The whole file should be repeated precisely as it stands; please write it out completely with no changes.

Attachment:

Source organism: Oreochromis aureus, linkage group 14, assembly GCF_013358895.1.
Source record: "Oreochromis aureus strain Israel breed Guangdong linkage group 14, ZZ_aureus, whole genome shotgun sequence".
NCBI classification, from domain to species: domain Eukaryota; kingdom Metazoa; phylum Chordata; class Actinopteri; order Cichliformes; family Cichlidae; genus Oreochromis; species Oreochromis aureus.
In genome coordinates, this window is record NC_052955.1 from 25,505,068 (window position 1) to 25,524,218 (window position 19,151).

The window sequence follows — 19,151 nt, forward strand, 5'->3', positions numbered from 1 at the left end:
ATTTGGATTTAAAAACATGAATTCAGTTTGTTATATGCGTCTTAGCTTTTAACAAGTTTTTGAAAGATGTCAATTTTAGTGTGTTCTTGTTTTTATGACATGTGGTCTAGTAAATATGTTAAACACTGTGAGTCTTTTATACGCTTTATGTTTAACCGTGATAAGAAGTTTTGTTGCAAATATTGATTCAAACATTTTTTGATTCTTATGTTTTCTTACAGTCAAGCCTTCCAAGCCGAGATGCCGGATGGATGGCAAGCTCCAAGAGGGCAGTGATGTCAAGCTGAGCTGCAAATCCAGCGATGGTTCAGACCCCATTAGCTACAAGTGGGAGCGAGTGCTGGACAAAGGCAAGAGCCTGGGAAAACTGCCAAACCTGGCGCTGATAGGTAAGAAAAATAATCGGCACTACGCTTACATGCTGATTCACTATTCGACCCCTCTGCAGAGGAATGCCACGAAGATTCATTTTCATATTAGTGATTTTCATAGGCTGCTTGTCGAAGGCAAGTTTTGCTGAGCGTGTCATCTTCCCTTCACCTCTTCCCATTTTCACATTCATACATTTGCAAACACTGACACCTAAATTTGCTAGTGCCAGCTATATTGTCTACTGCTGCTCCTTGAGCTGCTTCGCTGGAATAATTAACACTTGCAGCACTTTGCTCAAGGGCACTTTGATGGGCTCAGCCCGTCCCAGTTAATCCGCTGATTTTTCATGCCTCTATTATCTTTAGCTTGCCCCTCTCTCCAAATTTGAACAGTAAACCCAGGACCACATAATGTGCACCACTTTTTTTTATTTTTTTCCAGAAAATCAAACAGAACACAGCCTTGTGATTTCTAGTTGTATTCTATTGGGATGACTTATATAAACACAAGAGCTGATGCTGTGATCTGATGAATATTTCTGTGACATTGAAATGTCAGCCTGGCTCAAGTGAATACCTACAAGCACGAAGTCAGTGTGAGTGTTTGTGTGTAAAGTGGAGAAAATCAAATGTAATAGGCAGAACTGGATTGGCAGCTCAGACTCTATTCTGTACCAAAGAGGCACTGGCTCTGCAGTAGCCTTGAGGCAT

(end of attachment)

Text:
Source organism: Oreochromis aureus, linkage group 14, assembly GCF_013358895.1.
Source record: "Oreochromis aureus strain Israel breed Guangdong linkage group 14, ZZ_aureus, whole genome shotgun sequence".
NCBI classification, from domain to species: domain Eukaryota; kingdom Metazoa; phylum Chordata; class Actinopteri; order Cichliformes; family Cichlidae; genus Oreochromis; species Oreochromis aureus.
In genome coordinates, this window is record NC_052955.1 from 25,505,068 (window position 1) to 25,524,218 (window position 19,151).

The window sequence follows — 19,151 nt, forward strand, 5'->3', positions numbered from 1 at the left end:
ATTTGGATTTAAAAACATGAATTCAGTTTGTTATATGCGTCTTAGCTTTTAACAAGTTTTTGAAAGATGTCAATTTTAGTGTGTTCTTGTTTTTATGACATGTGGTCTAGTAAATATGTTAAACACTGTGAGTCTTTTATACGCTTTATGTTTAACCGTGATAAGAAGTTTTGTTGCAAATATTGATTCAAACATTTTTTGATTCTTATGTTTTCTTACAGTCAAGCCTTCCAAGCCGAGATGCCGGATGGATGGCAAGCTCCAAGAGGGCAGTGATGTCAAGCTGAGCTGCAAATCCAGCGATGGTTCAGACCCCATTAGCTACAAGTGGGAGCGAGTGCTGGACAAAGGCAAGAGCCTGGGAAAACTGCCAAACCTGGCGCTGATAGGTAAGAAAAATAATCGGCACTACGCTTACATGCTGATTCACTATTCGACCCCTCTGCAGAGGAATGCCACGAAGATTCATTTTCATATTAGTGATTTTCATAGGCTGCTTGTCGAAGGCAAGTTTTGCTGAGCGTGTCATCTTCCCTTCACCTCTTCCCATTTTCACATTCATACATTTGCAAACACTGACACCTAAATTTGCTAGTGCCAGCTATATTGTCTACTGCTGCTCCTTGAGCTGCTTCGCTGGAATAATTAACACTTGCAGCACTTTGCTCAAGGGCACTTTGATGGGCTCAGCCCGTCCCAGTTAATCCGCTGATTTTTCATGCCTCTATTATCTTTAGCTTGCCCCTCTCTCCAAATTTGAACAGTAAACCCAGGACCACATAATGTGCACCACTTTTTTTTATTTTTTTCCAGAAAATCAAACAGAACACAGCCTTGTGATTTCTAGTTGTATTCTATTGGGATGACTTATATAAACACAAGAGCTGATGCTGTGATCTGATGAATATTTCTGTGACATTGAAATGTCAGCCTGGCTCAAGTGAATACCTACAAGCACGAAGTCAGTGTGAGTGTTTGTGTGTAAAGTGGAGAAAATCAAATGTAATAGGCAGAACTGGATTGGCAGCTCAGACTCTATTCTGTACCAAAGAGGCACTGGCTCTGCAGTAGCCTTGAGGCAT